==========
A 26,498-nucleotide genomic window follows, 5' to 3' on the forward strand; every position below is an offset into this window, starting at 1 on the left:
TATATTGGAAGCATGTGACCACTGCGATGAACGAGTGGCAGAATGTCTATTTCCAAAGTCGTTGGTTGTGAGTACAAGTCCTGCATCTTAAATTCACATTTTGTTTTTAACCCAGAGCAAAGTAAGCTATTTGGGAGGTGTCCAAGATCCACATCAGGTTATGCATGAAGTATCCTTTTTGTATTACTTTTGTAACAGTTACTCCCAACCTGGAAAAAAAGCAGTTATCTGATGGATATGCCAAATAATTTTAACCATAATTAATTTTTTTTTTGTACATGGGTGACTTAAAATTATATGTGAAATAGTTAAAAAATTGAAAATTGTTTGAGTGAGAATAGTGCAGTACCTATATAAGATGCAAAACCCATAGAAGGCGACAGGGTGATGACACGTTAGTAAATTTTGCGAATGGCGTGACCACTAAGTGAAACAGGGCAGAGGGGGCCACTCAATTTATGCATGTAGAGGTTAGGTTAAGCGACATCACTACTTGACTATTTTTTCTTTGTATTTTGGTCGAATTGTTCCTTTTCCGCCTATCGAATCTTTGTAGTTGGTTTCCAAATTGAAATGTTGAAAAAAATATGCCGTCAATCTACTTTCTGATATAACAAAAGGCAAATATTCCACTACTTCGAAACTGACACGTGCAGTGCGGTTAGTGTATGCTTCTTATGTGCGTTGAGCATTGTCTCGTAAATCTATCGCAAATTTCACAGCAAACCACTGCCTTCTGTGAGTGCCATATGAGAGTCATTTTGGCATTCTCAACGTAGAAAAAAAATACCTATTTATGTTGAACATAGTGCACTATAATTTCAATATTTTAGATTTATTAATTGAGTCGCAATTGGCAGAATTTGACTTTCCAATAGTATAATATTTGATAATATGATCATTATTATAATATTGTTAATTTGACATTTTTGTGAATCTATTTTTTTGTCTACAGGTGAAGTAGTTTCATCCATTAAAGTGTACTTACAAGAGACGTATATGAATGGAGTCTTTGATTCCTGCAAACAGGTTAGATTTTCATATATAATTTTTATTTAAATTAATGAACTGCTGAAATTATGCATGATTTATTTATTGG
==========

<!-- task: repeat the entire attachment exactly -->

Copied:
A 26,498-nucleotide genomic window follows, 5' to 3' on the forward strand; every position below is an offset into this window, starting at 1 on the left:
TATATTGGAAGCATGTGACCACTGCGATGAACGAGTGGCAGAATGTCTATTTCCAAAGTCGTTGGTTGTGAGTACAAGTCCTGCATCTTAAATTCACATTTTGTTTTTAACCCAGAGCAAAGTAAGCTATTTGGGAGGTGTCCAAGATCCACATCAGGTTATGCATGAAGTATCCTTTTTGTATTACTTTTGTAACAGTTACTCCCAACCTGGAAAAAAAGCAGTTATCTGATGGATATGCCAAATAATTTTAACCATAATTAATTTTTTTTTTGTACATGGGTGACTTAAAATTATATGTGAAATAGTTAAAAAATTGAAAATTGTTTGAGTGAGAATAGTGCAGTACCTATATAAGATGCAAAACCCATAGAAGGCGACAGGGTGATGACACGTTAGTAAATTTTGCGAATGGCGTGACCACTAAGTGAAACAGGGCAGAGGGGGCCACTCAATTTATGCATGTAGAGGTTAGGTTAAGCGACATCACTACTTGACTATTTTTTCTTTGTATTTTGGTCGAATTGTTCCTTTTCCGCCTATCGAATCTTTGTAGTTGGTTTCCAAATTGAAATGTTGAAAAAAATATGCCGTCAATCTACTTTCTGATATAACAAAAGGCAAATATTCCACTACTTCGAAACTGACACGTGCAGTGCGGTTAGTGTATGCTTCTTATGTGCGTTGAGCATTGTCTCGTAAATCTATCGCAAATTTCACAGCAAACCACTGCCTTCTGTGAGTGCCATATGAGAGTCATTTTGGCATTCTCAACGTAGAAAAAAAATACCTATTTATGTTGAACATAGTGCACTATAATTTCAATATTTTAGATTTATTAATTGAGTCGCAATTGGCAGAATTTGACTTTCCAATAGTATAATATTTGATAATATGATCATTATTATAATATTGTTAATTTGACATTTTTGTGAATCTATTTTTTTGTCTACAGGTGAAGTAGTTTCATCCATTAAAGTGTACTTACAAGAGACGTATATGAATGGAGTCTTTGATTCCTGCAAACAGGTTAGATTTTCATATATAATTTTTATTTAAATTAATGAACTGCTGAAATTATGCATGATTTATTTATTGG